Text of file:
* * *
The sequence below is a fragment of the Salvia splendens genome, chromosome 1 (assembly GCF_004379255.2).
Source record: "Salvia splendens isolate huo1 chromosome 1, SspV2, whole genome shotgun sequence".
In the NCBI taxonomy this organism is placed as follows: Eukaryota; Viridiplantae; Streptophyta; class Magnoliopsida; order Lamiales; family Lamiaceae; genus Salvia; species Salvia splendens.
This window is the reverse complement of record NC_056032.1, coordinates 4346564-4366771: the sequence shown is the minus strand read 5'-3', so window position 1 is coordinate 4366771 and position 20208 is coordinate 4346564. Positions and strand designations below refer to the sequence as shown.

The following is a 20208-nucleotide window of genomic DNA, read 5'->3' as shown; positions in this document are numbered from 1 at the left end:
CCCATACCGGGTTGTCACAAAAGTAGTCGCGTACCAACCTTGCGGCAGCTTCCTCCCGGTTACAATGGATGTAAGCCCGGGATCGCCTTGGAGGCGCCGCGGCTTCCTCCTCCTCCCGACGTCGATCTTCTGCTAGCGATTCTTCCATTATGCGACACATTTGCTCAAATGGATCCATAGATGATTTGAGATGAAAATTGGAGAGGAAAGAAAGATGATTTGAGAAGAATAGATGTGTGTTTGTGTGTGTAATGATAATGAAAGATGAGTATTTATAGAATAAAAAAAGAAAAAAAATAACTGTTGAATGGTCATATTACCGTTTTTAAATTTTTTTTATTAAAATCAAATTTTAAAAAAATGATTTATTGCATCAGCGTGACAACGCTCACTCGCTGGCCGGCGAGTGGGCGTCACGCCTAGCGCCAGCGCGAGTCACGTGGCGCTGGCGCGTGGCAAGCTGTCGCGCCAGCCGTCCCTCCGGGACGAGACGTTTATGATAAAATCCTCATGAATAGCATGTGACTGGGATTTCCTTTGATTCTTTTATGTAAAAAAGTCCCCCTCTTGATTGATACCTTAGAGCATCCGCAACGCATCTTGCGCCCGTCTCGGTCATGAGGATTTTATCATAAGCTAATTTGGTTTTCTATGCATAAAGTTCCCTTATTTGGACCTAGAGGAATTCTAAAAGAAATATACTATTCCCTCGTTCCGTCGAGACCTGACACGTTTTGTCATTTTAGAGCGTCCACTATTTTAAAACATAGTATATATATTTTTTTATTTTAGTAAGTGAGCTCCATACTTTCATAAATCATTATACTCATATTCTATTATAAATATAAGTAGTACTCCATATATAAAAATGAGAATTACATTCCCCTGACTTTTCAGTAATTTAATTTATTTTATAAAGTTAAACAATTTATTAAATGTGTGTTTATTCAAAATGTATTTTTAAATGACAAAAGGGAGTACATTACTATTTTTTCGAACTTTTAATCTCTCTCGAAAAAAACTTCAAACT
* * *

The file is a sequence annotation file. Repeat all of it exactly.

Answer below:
The sequence below is a fragment of the Salvia splendens genome, chromosome 1 (assembly GCF_004379255.2).
Source record: "Salvia splendens isolate huo1 chromosome 1, SspV2, whole genome shotgun sequence".
In the NCBI taxonomy this organism is placed as follows: Eukaryota; Viridiplantae; Streptophyta; class Magnoliopsida; order Lamiales; family Lamiaceae; genus Salvia; species Salvia splendens.
This window is the reverse complement of record NC_056032.1, coordinates 4346564-4366771: the sequence shown is the minus strand read 5'-3', so window position 1 is coordinate 4366771 and position 20208 is coordinate 4346564. Positions and strand designations below refer to the sequence as shown.

The following is a 20208-nucleotide window of genomic DNA, read 5'->3' as shown; positions in this document are numbered from 1 at the left end:
CCCATACCGGGTTGTCACAAAAGTAGTCGCGTACCAACCTTGCGGCAGCTTCCTCCCGGTTACAATGGATGTAAGCCCGGGATCGCCTTGGAGGCGCCGCGGCTTCCTCCTCCTCCCGACGTCGATCTTCTGCTAGCGATTCTTCCATTATGCGACACATTTGCTCAAATGGATCCATAGATGATTTGAGATGAAAATTGGAGAGGAAAGAAAGATGATTTGAGAAGAATAGATGTGTGTTTGTGTGTGTAATGATAATGAAAGATGAGTATTTATAGAATAAAAAAAGAAAAAAAATAACTGTTGAATGGTCATATTACCGTTTTTAAATTTTTTTTATTAAAATCAAATTTTAAAAAAATGATTTATTGCATCAGCGTGACAACGCTCACTCGCTGGCCGGCGAGTGGGCGTCACGCCTAGCGCCAGCGCGAGTCACGTGGCGCTGGCGCGTGGCAAGCTGTCGCGCCAGCCGTCCCTCCGGGACGAGACGTTTATGATAAAATCCTCATGAATAGCATGTGACTGGGATTTCCTTTGATTCTTTTATGTAAAAAAGTCCCCCTCTTGATTGATACCTTAGAGCATCCGCAACGCATCTTGCGCCCGTCTCGGTCATGAGGATTTTATCATAAGCTAATTTGGTTTTCTATGCATAAAGTTCCCTTATTTGGACCTAGAGGAATTCTAAAAGAAATATACTATTCCCTCGTTCCGTCGAGACCTGACACGTTTTGTCATTTTAGAGCGTCCACTATTTTAAAACATAGTATATATATTTTTTTATTTTAGTAAGTGAGCTCCATACTTTCATAAATCATTATACTCATATTCTATTATAAATATAAGTAGTACTCCATATATAAAAATGAGAATTACATTCCCCTGACTTTTCAGTAATTTAATTTATTTTATAAAGTTAAACAATTTATTAAATGTGTGTTTATTCAAAATGTATTTTTAAATGACAAAAGGGAGTACATTACTATTTTTTCGAACTTTTAATCTCTCTCGAAAAAAACTTCAAACT